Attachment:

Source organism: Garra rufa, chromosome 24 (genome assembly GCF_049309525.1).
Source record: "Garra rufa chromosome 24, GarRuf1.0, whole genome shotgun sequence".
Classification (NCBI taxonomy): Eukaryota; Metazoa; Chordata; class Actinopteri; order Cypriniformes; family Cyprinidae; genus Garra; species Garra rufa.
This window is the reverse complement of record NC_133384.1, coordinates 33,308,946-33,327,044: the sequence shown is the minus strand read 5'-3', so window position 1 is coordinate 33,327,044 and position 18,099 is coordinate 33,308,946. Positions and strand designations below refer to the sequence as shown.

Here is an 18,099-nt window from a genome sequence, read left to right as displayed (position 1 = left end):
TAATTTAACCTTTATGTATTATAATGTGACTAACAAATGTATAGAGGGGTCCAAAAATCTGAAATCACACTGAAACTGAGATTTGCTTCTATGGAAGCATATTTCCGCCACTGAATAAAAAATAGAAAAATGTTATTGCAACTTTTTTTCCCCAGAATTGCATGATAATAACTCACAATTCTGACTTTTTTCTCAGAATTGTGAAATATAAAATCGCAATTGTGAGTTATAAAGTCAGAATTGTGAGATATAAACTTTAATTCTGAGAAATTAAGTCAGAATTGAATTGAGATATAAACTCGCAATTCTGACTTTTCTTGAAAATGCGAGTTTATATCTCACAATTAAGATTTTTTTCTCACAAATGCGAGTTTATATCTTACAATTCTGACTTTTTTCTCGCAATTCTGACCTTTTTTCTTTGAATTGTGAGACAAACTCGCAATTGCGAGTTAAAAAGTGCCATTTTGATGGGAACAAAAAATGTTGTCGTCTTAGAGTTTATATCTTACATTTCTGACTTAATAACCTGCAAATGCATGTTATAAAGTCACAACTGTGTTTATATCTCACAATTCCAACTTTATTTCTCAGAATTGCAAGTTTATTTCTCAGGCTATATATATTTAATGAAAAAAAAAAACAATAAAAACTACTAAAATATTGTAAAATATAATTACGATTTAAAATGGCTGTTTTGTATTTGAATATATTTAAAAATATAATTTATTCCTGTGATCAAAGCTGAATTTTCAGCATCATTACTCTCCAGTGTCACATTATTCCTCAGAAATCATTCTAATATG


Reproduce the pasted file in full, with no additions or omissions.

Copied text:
Source organism: Garra rufa, chromosome 24 (genome assembly GCF_049309525.1).
Source record: "Garra rufa chromosome 24, GarRuf1.0, whole genome shotgun sequence".
Classification (NCBI taxonomy): Eukaryota; Metazoa; Chordata; class Actinopteri; order Cypriniformes; family Cyprinidae; genus Garra; species Garra rufa.
This window is the reverse complement of record NC_133384.1, coordinates 33,308,946-33,327,044: the sequence shown is the minus strand read 5'-3', so window position 1 is coordinate 33,327,044 and position 18,099 is coordinate 33,308,946. Positions and strand designations below refer to the sequence as shown.

Here is an 18,099-nt window from a genome sequence, read left to right as displayed (position 1 = left end):
TAATTTAACCTTTATGTATTATAATGTGACTAACAAATGTATAGAGGGGTCCAAAAATCTGAAATCACACTGAAACTGAGATTTGCTTCTATGGAAGCATATTTCCGCCACTGAATAAAAAATAGAAAAATGTTATTGCAACTTTTTTTCCCCAGAATTGCATGATAATAACTCACAATTCTGACTTTTTTCTCAGAATTGTGAAATATAAAATCGCAATTGTGAGTTATAAAGTCAGAATTGTGAGATATAAACTTTAATTCTGAGAAATTAAGTCAGAATTGAATTGAGATATAAACTCGCAATTCTGACTTTTCTTGAAAATGCGAGTTTATATCTCACAATTAAGATTTTTTTCTCACAAATGCGAGTTTATATCTTACAATTCTGACTTTTTTCTCGCAATTCTGACCTTTTTTCTTTGAATTGTGAGACAAACTCGCAATTGCGAGTTAAAAAGTGCCATTTTGATGGGAACAAAAAATGTTGTCGTCTTAGAGTTTATATCTTACATTTCTGACTTAATAACCTGCAAATGCATGTTATAAAGTCACAACTGTGTTTATATCTCACAATTCCAACTTTATTTCTCAGAATTGCAAGTTTATTTCTCAGGCTATATATATTTAATGAAAAAAAAAAACAATAAAAACTACTAAAATATTGTAAAATATAATTACGATTTAAAATGGCTGTTTTGTATTTGAATATATTTAAAAATATAATTTATTCCTGTGATCAAAGCTGAATTTTCAGCATCATTACTCTCCAGTGTCACATTATTCCTCAGAAATCATTCTAATATG